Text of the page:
If I were in charge of your childbearing (A reply to Justin Martyr)

If I were in charge of your childbearing (A reply to Justin Martyr) September 10, 2010

Quick Recap: Justin and RustBelt debated gay marriage, I butted in, Justin responded (twice).

Justin’s most recent salvo is to ask me to weigh in yes or no on four hypothetical and then explain the consistent framework that led to my decision.  Given some of the ambiguities that crept into his discourse with RustBelt when they were discussing legality versus morality, I’m going to give two answers for each scenario:

  1. Do I think the government should ban it?
  2. Do I think it is wrong for people to do it?

And away we go.


Scenario 1: The Free Market in Babies Judge Richard Posner has famously argued that there should be a free market in babies. Women get to make money, and pent-up demand for children by older couples can easily be met.

Illegal? Yes
Immoral? Yes

There’s some pretty good reasons and some pretty terrible history that teaches us that poverty has a terrible coercive force.  The institution of Human Subjects Committees to oversee research came in response to gross abuses that preyed on the most vulnerable.  There’s simply too much risk of exploitation to make this a reasonable option.  Additionally, it’s hardly necessary when there are so many orphan children who need homes.  There’s no reason to up the supply of needing-to-be-adopted babies.

If we took a jaunt to the world where demand for adoption exceeded supply and gay men and infertile women were left in the lurch, that would be unfortunate for them, but I wouldn’t set up a system with such potential for abuse to salve their hurt.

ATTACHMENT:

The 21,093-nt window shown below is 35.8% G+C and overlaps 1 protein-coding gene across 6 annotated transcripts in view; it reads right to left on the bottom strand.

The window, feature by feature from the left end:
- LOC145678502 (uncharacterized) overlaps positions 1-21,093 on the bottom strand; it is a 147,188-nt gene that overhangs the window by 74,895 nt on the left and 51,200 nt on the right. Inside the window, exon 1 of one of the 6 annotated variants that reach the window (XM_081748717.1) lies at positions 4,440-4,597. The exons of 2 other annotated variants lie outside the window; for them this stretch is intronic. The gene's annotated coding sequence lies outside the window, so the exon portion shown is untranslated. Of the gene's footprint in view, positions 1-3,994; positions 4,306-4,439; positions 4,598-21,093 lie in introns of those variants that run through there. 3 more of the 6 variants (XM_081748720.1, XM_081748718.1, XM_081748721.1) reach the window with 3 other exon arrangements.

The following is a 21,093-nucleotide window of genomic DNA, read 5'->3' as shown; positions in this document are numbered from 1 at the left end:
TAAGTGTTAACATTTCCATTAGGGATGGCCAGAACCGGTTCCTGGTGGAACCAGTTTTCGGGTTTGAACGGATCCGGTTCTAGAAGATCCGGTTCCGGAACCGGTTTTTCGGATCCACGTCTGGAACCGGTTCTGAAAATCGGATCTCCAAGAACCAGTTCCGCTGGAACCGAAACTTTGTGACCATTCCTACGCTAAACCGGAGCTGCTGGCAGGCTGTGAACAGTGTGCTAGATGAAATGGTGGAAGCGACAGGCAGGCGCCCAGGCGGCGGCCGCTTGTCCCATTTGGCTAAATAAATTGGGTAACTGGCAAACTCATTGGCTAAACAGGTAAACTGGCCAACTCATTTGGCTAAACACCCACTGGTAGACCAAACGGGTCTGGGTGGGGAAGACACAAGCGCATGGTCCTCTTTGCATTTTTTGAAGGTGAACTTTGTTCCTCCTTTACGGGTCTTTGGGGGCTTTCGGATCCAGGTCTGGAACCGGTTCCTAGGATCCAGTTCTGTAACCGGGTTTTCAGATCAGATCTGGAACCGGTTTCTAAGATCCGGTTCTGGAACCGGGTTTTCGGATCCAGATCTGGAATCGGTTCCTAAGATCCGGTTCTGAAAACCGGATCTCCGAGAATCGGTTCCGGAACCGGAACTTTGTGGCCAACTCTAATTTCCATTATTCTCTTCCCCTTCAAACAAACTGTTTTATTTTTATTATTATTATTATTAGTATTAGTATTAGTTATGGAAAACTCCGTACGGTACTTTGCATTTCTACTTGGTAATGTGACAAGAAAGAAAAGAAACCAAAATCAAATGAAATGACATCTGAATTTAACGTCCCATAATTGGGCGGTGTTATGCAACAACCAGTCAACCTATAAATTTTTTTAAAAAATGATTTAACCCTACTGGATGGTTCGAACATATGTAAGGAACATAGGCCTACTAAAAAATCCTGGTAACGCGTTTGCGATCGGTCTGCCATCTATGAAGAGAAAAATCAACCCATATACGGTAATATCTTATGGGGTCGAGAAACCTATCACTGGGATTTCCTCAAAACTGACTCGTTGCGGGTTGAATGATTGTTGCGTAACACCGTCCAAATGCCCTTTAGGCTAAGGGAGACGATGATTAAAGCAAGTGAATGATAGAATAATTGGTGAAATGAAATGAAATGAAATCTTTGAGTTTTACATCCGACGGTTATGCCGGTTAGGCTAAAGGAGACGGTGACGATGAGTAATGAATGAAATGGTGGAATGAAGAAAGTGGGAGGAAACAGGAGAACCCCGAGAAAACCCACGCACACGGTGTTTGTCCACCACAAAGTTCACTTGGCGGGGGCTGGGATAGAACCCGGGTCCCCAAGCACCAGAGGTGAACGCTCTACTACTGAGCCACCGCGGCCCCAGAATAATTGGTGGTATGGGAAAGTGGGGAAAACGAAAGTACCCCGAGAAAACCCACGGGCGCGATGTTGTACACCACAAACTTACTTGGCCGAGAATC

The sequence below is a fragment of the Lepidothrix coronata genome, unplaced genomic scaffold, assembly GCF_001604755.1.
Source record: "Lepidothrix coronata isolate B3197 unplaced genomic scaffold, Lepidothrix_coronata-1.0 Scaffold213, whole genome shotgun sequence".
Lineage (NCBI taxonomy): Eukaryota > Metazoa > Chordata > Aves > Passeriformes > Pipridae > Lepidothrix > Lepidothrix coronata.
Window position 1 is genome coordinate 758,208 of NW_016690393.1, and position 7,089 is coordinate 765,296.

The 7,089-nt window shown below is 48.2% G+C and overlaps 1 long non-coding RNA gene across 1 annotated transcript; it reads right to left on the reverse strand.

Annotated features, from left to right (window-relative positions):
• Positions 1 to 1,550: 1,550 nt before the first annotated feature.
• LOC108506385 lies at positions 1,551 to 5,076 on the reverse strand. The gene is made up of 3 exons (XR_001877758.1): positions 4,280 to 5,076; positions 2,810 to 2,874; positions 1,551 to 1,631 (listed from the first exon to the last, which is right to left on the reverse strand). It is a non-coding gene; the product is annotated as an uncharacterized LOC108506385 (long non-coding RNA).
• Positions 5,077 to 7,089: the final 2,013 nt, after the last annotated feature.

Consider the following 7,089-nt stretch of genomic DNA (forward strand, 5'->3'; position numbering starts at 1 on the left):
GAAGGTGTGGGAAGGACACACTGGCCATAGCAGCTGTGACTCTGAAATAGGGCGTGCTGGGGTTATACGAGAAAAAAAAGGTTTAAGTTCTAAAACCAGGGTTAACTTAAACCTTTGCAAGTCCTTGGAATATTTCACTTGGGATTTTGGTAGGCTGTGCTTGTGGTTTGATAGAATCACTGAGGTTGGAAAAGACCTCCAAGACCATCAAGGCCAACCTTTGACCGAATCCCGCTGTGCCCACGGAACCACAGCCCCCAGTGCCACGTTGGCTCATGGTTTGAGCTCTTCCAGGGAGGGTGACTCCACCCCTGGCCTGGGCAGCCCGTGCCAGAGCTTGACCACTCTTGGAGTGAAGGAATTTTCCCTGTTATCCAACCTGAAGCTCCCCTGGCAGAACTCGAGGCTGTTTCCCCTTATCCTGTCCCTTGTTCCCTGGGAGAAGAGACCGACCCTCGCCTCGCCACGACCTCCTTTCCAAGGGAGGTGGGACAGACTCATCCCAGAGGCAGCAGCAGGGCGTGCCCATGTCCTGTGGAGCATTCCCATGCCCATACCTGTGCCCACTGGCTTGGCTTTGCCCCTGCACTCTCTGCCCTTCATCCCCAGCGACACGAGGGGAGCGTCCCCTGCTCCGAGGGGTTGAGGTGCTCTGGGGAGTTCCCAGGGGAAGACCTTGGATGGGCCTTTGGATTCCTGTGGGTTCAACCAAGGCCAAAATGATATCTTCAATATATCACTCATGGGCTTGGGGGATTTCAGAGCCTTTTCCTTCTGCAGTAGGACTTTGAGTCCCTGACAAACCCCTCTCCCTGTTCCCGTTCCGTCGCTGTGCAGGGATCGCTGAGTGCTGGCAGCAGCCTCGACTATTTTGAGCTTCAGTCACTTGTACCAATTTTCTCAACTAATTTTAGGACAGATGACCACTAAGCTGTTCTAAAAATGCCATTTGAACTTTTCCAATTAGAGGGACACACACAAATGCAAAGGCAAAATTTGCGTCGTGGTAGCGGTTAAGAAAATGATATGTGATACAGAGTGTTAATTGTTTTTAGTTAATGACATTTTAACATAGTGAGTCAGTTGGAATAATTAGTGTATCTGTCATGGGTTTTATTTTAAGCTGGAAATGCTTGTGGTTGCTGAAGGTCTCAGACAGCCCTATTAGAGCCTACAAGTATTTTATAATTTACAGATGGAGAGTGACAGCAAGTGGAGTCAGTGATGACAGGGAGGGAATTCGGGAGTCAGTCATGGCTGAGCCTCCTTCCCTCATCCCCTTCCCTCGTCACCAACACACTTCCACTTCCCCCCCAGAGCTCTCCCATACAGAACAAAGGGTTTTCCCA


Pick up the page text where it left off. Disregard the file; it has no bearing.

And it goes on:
I do think it falls down on the side of immoral, since it treats women as less like people and more like fungible wombs.  This is problematic to begin with, and should be treated with caution, but, unlike the sperm bank example, the problem is not just that the woman is treated as a commodity, but that she is viewed as replaceable enough to expose to substantial risk in a way a sperm donor is not.  The combination of these two facts pushes it into immoral.


Scenario 2: The Gottlieb Case A feminist feels her biological clock ticking and thinks marrying her boyfriend would be settling. So she goes to a sperm bank and procreates that way.

Illegal? No
Immoral? No

I’ve got no problems here legally.  This route to conception is considerably more likely to be the result of careful consideration, so there’s a lovely selection bias that ensures that only wanted children are born.

Now I’ll return to the purchasing sperm/renting wombs problem. In both cases, I see a person primarily as a provider of a good or service I want.  This can be problematic, especially in large doses, but is to a certain extent unavoidable.  When I’m in line at the grocery story, I see the cashier as primarily instrumental, rather than engaging with him as an end-in-himself.